(Why will you borrow the documents? What for? You are part of their group. You are using other coops, as admitted by Bangayan. That’s the practice.)
The agriculture committee also cited rice broker Elizabeth Faustino in “conditional contempt” for again failing to show up at the hearing after undergoing a gall bladder operation. Villar ordered Senate doctors to check on her condition and if she is found to have skipped the hearing for no reason, she will be arrested.
Other witnesses were no-shows. Santos supposedly got dizzy and was brought to a hospital hours before the hearing. Alleged rice trader Judilyne Lim reportedly underwent a medical procedure on the same morning of the probe.
Villar asked their lawyers to produce medical certificates lest they be cited in contempt. She retorted, “Siguro 'di ako guilty kaya 'di ako naha-high blood.” (Maybe I am not guilty so my blood pressure does not go up.)
Another broker, Leah Echeveria, is still in hiding after two years. Farmers’ groups got a P200,000 donation for information on her whereabouts.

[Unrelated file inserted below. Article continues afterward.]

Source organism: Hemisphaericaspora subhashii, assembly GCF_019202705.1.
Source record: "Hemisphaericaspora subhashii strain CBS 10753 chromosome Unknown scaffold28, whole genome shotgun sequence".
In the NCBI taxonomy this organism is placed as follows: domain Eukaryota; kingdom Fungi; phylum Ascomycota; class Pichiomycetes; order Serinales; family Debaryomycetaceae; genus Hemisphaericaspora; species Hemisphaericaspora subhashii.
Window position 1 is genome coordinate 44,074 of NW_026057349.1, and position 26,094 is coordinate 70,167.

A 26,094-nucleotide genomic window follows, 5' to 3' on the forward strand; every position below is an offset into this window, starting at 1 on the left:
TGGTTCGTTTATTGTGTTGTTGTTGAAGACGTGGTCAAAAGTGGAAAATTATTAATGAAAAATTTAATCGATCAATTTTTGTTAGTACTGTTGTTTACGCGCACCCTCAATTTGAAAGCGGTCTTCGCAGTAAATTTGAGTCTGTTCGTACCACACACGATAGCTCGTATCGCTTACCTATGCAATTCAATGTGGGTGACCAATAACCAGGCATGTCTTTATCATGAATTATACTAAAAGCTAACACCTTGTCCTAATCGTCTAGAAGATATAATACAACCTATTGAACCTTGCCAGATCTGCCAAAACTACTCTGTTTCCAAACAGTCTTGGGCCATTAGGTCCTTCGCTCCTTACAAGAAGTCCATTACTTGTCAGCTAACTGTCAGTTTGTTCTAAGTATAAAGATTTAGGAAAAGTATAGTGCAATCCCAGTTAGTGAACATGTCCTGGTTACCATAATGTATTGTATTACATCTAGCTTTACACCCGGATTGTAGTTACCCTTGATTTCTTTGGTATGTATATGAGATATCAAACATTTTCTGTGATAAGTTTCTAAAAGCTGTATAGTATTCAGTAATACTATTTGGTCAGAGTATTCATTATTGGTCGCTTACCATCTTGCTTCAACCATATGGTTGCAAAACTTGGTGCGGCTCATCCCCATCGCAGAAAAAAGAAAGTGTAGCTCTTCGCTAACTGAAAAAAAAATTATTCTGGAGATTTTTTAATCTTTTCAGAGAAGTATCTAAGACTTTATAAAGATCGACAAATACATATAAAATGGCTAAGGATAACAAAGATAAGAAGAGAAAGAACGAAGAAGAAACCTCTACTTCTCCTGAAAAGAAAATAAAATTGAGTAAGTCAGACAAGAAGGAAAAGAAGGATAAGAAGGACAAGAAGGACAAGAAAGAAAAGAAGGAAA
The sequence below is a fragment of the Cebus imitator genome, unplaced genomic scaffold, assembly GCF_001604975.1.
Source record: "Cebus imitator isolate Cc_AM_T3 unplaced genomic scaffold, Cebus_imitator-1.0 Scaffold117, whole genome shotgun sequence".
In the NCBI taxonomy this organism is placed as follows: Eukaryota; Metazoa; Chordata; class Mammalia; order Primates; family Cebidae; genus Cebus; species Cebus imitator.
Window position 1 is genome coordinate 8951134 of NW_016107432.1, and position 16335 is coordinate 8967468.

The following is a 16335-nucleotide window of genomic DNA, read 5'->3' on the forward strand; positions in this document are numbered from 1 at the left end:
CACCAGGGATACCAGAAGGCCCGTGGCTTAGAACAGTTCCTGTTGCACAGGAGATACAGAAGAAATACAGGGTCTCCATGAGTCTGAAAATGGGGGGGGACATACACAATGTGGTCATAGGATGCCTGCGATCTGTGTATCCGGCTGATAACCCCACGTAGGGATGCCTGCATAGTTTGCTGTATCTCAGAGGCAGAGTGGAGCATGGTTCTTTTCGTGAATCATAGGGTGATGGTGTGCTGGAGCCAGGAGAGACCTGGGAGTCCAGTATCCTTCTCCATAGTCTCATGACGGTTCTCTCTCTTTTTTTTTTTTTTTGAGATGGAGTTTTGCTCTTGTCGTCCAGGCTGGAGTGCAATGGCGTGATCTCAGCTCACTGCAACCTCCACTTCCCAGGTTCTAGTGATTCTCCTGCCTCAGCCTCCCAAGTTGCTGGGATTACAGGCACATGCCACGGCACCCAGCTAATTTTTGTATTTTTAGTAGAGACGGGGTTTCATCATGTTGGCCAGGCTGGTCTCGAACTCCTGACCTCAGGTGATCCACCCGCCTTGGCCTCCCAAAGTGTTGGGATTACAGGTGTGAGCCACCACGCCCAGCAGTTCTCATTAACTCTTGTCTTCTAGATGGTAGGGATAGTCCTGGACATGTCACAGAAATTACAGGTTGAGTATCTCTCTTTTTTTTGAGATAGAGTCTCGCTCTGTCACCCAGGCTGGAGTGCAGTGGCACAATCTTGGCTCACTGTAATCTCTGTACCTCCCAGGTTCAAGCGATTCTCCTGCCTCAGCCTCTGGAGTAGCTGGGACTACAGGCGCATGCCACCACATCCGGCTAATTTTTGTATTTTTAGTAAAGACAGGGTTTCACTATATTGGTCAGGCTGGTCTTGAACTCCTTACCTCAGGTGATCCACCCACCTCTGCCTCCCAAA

Rice smuggling is a major problem in the Philippines, leading to the loss of about P8.4 billion in revenues in 2012. Poor farmers are the hardest hit. Once a top rice-exporting country, the Philippines is now one of the world’s biggest rice importers. Rice is the country's primary staple.
‘Only PH farmers paying for irrigation water’
In the hearing, Flordeliza Bordey of the Philippine Rice Research Institute (Philrice) presented a study that found that the Philippines is the only one of 6 countries where farmers pay for the use of irrigation water from state canals. The study compared rice production in the Philippines, China, India, Indonesia, Thailand, and Vietnam.
Bordey said the Philippines had the highest rice production cost, with the biggest chunk going to labor. In comparison, countries like Vietnam brought down the labor cost by using machines that have both harvesting and threshing functions.
She recommended that the government provide free irrigation support and mechanization support to farmers to reduce the production cost.